Want To Be A Better Writer? Take Acting Classes
In previous columns, I’ve been forthright about my background in film, specifically screenwriting. But you may not know that I also studied theatre (one credit shy of a double major, in fact), and while I primarily considered myself a director, I also acted in eight plays. Without sounding too much like a blowhard, I think I did a pretty good job, and many of the lessons I learned as an actor have carried over into my fiction writing.
But surely, you say, the process of writing and acting are two very different endeavors. And yes, they are quite different on the surface: one is the creation of characters and dialogue (amongst other things), and the other is the actualization of character and dialogue. This differentiation, however, is a misconception about what an actor actually does, if they are doing their job properly. Even though they work with pre-existing material, the actor creates just as much as the writer does. Furthermore, the initial principles and exercises taught in beginning-level acting classes are all about direct creation of original scenes, including dialogue, conflict scenarios, exposition, rising action, climax, and resolution. Actors must understand basic storytelling and employ these concepts every day while on the job.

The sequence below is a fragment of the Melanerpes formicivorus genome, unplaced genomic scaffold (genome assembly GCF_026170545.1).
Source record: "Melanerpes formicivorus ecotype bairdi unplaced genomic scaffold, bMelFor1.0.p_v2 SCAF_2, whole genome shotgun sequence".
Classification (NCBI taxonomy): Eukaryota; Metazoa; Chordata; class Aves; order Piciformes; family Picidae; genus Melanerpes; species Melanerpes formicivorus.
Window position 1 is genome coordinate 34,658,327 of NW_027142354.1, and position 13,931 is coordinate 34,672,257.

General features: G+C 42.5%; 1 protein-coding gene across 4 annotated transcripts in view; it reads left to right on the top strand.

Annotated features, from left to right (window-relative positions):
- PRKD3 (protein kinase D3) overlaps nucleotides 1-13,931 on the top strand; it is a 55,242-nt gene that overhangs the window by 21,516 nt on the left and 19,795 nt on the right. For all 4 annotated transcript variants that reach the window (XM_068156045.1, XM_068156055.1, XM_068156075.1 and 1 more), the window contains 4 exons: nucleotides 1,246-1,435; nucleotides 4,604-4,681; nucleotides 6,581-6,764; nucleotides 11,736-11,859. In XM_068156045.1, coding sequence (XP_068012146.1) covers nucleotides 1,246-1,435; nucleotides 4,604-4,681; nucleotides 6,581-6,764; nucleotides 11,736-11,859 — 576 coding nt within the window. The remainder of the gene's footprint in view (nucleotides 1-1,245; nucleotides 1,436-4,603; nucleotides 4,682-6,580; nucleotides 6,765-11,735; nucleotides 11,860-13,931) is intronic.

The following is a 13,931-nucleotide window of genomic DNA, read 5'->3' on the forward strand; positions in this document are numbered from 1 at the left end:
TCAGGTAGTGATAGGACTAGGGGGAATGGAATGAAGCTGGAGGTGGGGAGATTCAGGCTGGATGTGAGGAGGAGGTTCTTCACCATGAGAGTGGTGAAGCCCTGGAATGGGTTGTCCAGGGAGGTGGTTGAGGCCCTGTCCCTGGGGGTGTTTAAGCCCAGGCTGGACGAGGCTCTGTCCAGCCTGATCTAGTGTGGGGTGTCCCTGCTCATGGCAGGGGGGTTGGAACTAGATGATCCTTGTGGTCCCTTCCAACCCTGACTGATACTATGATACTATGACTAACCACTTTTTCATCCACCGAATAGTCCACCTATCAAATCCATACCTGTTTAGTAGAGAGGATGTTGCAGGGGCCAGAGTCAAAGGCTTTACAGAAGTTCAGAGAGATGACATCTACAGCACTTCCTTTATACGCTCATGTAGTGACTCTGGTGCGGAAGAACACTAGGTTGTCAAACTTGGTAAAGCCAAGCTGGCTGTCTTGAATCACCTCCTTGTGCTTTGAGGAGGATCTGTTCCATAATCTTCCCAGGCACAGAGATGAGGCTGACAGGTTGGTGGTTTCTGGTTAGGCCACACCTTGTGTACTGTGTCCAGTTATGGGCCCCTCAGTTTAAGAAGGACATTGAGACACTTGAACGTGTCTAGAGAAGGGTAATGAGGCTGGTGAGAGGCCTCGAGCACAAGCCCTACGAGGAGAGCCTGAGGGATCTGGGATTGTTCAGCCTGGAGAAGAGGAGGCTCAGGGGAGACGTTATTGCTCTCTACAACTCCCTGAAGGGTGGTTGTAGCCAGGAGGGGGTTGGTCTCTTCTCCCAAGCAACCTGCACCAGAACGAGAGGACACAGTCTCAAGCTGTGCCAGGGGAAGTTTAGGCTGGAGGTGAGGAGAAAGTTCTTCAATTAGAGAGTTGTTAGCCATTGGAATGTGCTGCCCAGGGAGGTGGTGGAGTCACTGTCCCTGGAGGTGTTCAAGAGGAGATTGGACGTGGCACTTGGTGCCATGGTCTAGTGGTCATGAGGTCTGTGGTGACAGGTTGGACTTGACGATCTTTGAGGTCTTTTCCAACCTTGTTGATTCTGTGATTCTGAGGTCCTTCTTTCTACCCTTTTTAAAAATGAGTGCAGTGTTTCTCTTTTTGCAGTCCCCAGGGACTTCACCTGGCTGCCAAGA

So whether you’re new to the “rules” of writing, or you’ve already been through creative writing 101, acting lessons will greatly enhance your writerly talents by forcing you to put all that nuts-and-bolts knowledge into tangible use. I’ll explain the hows and whys of this concept in more detail below.